NEW DELHI (AP) -- India's top court instructed lower courts on Monday to reach verdicts within one year in cases in which lawmakers are accused of grave crimes, in an attempt to reduce the number who win re-election during drawn-out trials.
The Supreme Court order is part of its attempt to clean up India's electoral system by making it more difficult for politicians with criminal cases to contest elections.
Last July, the Supreme Court barred lawmakers from running in elections if they were found guilty of offenses carrying a jail term of at least two years.
Lawmakers can contest elections while being tried, but cannot hold public office once they are convicted of serious offenses such as corruption, rape or murder. India's notoriously slow legal system has allowed many politicians accused of serious graft to be re-elected.
The Supreme Court ruled that lower courts should expedite trials so politicians are quickly acquitted or disqualified.
Justice R.M. Lodha said court proceedings against lawmakers should be conducted without breaks or inordinate delays.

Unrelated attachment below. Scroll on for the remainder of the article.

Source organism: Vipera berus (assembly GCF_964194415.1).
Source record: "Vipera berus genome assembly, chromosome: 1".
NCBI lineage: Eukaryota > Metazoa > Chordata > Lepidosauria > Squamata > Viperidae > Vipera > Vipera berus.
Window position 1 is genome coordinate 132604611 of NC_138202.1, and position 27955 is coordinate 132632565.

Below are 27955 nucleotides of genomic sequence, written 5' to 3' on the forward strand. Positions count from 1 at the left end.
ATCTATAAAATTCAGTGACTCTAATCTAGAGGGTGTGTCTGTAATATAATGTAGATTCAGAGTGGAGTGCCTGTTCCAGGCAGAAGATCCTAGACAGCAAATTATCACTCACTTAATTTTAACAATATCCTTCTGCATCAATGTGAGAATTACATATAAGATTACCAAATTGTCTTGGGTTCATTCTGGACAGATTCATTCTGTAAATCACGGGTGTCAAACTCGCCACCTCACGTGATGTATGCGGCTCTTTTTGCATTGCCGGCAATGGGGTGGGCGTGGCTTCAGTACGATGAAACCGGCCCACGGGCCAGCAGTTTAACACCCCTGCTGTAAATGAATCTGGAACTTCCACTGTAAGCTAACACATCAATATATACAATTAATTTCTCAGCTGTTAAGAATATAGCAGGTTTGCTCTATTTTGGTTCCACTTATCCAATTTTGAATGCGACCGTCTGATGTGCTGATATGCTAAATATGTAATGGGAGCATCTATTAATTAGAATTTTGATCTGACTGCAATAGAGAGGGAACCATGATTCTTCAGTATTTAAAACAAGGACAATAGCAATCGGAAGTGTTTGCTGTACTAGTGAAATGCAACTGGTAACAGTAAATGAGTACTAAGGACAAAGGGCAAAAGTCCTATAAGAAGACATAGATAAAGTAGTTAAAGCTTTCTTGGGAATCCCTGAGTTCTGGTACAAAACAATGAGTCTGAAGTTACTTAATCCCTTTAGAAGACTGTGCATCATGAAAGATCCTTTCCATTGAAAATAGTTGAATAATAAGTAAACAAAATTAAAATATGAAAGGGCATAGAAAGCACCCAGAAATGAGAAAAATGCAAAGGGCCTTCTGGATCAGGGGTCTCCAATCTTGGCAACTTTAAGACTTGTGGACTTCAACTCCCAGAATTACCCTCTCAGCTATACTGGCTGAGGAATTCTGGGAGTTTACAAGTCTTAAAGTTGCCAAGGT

The court said lawmakers often continue to hold public office despite being accused of grave offenses because trials stretch out for years.
The court said judges would have to explain any delays.
After the July ruling, several politicians were disqualified from running in elections. Among them was Laloo Prasad Yadav, a former chief minister of Bihar state, who was convicted of embezzling state funds.
Nationwide elections begin early next month. India's Congress party-led government faces anger over a slew of corruption scandals that auditors say lost the country billions of dollars.
Several politicians accused of serious corruption are currently free on bail. It wasn't immediately clear whether they would be allowed to contest the upcoming elections, which start April 7.
Copyright 2014 The Associated Press. All rights reserved. This material may not be published, broadcast, rewritten or redistributed.